The party has become "the parliamentary presence of the mask deniers," says Dulig. Comparing a map showing AfD election results with one showing especially high infection rates would quickly show a correlation, he adds.

Alexander Ahrens in Bautzen town hall

Bautzen Mayor Alexander Ahrens doesn't believe there's a correlation between far-right support and increased infections

This is a theory that makes Bautzen Mayor Alexander Ahrens downright furious. The Social Democrat says it is "ludicrous" and "absurd" to claim "that a pandemic is aligned with political trends." Instead, he blames the high infection rates in the Bautzen region and in the Ore Mountains, which lie further south, to the proximity of the Czech Republic, where the infection rate soared a few months ago.

"This was to be expected in the border regions," he says. "We already said months ago that if the borders to the Czech Republic were not closed, then the wave would spill over. There is a lot of going back and forth here."

Open borders

The Czech Republic is currently one of the countries most affected by the pandemic in Europe. Some 20,000 Czechs commute to the Bautzen region every day for work, and many people from southern Saxony also regularly travel to the Czech Republic to shop or visit friends. The same goes for eastern Saxony and its Polish border.

"There is more and more close contact here — and that is something we welcome, after all," says Ahrens.

He adds that no one is to blame for the high infection rate, which he is monitoring with concern.

"The hospitals in this region are getting full," Ahrens warns. "It will soon reach a level that we can no longer cope with."

Retailers suffering

Given the serious situation, Ahrens says the vast majority of Bautzen residents support the tough new lockdown measures. Those who are against them are a vocal minority, he believes.

"Of course, many people are asking whether it is really fair that those restaurants and small retailers who invested a lot over the summer to implement hygiene regulations are now also affected by the lockdown," he adds.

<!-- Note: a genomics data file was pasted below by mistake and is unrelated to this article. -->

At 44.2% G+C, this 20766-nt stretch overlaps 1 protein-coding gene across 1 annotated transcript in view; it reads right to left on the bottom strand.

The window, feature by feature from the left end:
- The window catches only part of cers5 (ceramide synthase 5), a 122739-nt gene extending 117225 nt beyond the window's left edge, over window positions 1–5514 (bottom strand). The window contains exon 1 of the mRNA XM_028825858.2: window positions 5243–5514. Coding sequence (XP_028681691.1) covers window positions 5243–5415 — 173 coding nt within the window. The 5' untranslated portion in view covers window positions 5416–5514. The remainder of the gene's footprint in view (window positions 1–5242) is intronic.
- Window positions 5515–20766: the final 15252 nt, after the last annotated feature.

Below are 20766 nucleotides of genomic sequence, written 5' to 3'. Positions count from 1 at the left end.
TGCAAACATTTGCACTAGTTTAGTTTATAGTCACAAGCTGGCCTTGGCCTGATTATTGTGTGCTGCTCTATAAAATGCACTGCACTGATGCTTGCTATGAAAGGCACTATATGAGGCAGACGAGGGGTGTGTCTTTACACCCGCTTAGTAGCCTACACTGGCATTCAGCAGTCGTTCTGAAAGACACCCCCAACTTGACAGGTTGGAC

One such person is Gundolf Hänsel, who opened a cafe on Reichen Street just under a year ago. He had to close his business at the beginning of November in the wake of the partial lockdown, and now his future looks uncertain.

Gundolf Hänsel wearing a mask, standing in his cafe

Gundolf Hänsel is unsure whether he will manage to keep his little business afloat during the lockdown

Hänsel believes his cafe won't reopen before March. In hindsight, he thinks the path that Germany chose in late October — the partial shutdown in which restaurants, theaters, cinemas and gyms were forced to close in November and December, while stores, schools and kindergartens remained open — was wrong, and didn't do any good.

Trial and error

When Hänsel talks to other retailers, they often deplore a lack of perspective and feeling of hopelessness. "I think politicians have made a lot of mistakes," he says.

He also believes there is a connection between the high infection rates in Saxony and the proximity to the Czech Republic and Poland.

"We should have acted faster and closed the borders," he says, agitated. "The politicians seem to be panicking, every week something different is decided."

Mayor Alexander Ahrens can understand the criticism, but he also knows his fellow Bautzen citizens don't like to be ordered around.

"If we had announced a hard lockdown back in October, when we had low infection rates, it would not have been accepted," he says. Ahrens thinks democratic societies will always have to practice trial and error first when faced with new problems and develop and align to measures in that way.

With the vaccine now ready for widespread use, he thinks there's light at the end of the tunnel. And he's determined to remain optimistic. "I don't think there is any reason for hysteria," he says.

This article was translated from German.